A cure: I still want one.

I too was told that there would be a cure in 10 years, when I was diagnosed with Type 1 in 1996. It has been 14. In today's health section of the New York Times this essay chronicles the steps made, both forwards and backwards, in the hunt for a cure for diabetes and the many times that the author has been led to believe that there was hope on the horizon.  I have to admit that there have been many improvements in the way we treat diabetes since I was diagnosed. Insulin pens, pumps, and now continuous blood glucose monitoring systems with the hope of an artificial pancreas in the near future.  I have taken advantage of these advancements and they have improved my quality of life.  However, I have to admit that I don't have a strong sense of assuredness when it comes to finding a cure. But that doesn't mean that I stop hoping for one.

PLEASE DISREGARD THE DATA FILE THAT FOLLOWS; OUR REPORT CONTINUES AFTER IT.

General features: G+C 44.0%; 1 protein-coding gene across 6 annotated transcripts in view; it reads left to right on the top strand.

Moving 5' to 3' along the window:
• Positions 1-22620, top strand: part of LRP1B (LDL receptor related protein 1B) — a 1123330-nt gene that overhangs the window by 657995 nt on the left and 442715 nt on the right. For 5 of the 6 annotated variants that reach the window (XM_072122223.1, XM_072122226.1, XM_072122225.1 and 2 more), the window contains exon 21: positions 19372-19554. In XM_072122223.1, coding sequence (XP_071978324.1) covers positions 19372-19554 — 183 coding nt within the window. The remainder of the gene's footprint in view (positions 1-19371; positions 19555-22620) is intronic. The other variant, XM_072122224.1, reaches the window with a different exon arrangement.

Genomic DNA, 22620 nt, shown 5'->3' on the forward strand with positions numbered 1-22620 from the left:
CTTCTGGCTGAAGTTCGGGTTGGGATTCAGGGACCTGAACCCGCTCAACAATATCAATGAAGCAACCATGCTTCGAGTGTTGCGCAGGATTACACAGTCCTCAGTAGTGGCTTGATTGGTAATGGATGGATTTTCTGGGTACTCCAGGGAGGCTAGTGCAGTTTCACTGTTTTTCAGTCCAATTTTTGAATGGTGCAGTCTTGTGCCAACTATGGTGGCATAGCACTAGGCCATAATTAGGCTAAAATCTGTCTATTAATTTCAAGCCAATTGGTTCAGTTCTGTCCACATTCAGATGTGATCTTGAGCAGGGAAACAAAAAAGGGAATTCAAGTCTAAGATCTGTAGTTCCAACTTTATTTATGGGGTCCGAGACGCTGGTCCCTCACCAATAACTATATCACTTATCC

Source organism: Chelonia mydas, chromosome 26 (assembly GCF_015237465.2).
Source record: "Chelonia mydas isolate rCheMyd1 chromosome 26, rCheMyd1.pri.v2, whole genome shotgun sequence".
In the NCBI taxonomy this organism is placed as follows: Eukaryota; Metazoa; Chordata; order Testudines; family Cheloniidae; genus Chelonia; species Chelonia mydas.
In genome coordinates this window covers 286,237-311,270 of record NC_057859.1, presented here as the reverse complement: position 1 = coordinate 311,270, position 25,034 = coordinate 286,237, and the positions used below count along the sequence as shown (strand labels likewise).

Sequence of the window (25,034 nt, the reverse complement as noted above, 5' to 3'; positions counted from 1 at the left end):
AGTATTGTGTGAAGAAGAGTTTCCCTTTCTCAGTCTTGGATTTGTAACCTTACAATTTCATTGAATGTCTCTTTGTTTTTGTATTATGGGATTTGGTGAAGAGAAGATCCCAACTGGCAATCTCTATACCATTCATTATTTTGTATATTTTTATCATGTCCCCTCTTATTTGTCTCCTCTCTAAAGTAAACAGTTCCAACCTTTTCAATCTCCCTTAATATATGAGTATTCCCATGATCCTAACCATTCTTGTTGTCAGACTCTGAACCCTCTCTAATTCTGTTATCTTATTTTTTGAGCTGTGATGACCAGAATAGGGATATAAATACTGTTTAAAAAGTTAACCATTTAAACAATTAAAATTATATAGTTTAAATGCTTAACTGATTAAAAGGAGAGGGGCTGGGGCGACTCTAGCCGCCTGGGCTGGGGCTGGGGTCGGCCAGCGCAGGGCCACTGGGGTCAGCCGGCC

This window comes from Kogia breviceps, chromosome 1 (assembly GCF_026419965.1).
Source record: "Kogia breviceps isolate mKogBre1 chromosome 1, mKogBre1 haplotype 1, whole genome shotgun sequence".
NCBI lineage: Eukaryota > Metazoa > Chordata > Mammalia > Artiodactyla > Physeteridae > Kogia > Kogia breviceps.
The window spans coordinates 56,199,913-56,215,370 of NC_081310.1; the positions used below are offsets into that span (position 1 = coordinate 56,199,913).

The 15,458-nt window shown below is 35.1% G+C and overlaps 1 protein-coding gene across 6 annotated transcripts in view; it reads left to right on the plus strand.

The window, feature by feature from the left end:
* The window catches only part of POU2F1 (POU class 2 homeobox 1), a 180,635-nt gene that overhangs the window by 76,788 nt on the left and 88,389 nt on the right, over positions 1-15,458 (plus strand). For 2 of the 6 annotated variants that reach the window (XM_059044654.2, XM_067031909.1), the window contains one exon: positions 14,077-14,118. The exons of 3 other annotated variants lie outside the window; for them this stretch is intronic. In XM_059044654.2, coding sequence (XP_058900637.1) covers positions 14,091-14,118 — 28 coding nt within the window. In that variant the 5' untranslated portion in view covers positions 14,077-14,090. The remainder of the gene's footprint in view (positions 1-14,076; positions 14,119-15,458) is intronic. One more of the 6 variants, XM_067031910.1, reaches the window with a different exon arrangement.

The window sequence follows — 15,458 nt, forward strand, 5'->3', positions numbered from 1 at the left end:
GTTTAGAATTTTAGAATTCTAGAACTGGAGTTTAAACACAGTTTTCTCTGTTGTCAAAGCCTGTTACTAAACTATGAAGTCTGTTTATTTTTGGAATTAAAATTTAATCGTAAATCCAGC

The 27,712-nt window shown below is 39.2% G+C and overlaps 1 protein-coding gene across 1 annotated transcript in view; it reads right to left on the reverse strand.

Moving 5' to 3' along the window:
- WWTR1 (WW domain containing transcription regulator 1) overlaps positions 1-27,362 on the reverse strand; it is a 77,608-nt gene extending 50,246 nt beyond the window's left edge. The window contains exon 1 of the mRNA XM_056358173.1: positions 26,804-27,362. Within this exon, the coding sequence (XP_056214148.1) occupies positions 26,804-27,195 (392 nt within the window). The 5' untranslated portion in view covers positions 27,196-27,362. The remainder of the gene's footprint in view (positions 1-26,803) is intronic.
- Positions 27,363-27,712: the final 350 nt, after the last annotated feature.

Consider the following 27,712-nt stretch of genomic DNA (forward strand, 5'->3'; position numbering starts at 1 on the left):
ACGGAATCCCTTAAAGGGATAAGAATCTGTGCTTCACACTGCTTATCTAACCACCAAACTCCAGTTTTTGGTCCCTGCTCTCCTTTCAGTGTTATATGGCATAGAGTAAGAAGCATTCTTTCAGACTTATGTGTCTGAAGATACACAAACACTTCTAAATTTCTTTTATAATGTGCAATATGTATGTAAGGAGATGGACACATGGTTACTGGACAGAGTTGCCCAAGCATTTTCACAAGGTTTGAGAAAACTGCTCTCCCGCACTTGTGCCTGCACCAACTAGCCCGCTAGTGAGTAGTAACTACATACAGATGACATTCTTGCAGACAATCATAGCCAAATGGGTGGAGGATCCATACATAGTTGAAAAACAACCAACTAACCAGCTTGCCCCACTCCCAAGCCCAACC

1. Sigh. I totally feel you on this. I'm hopeful for a cure but not expecting one any time soon. On second thought, I probably wouldn't know what to do if I didn't have various robot parts on me and had to test my bg every few hours (or beep throughout the day).

  2. I totally understand. It would be freaky to not test bg fifty millions times a day or have the pump beep, vibrate or screech at me.

  3. Great post on this, Abbey. I'm with you there - don't have much realistic belief that I'll see a cure in my lifetime, or that if there is one that it'd apply to me. After 26 years and hearing the "five years or ten 10 years" as long as I can remember, it weighs on you. But, there is hope. Always hope.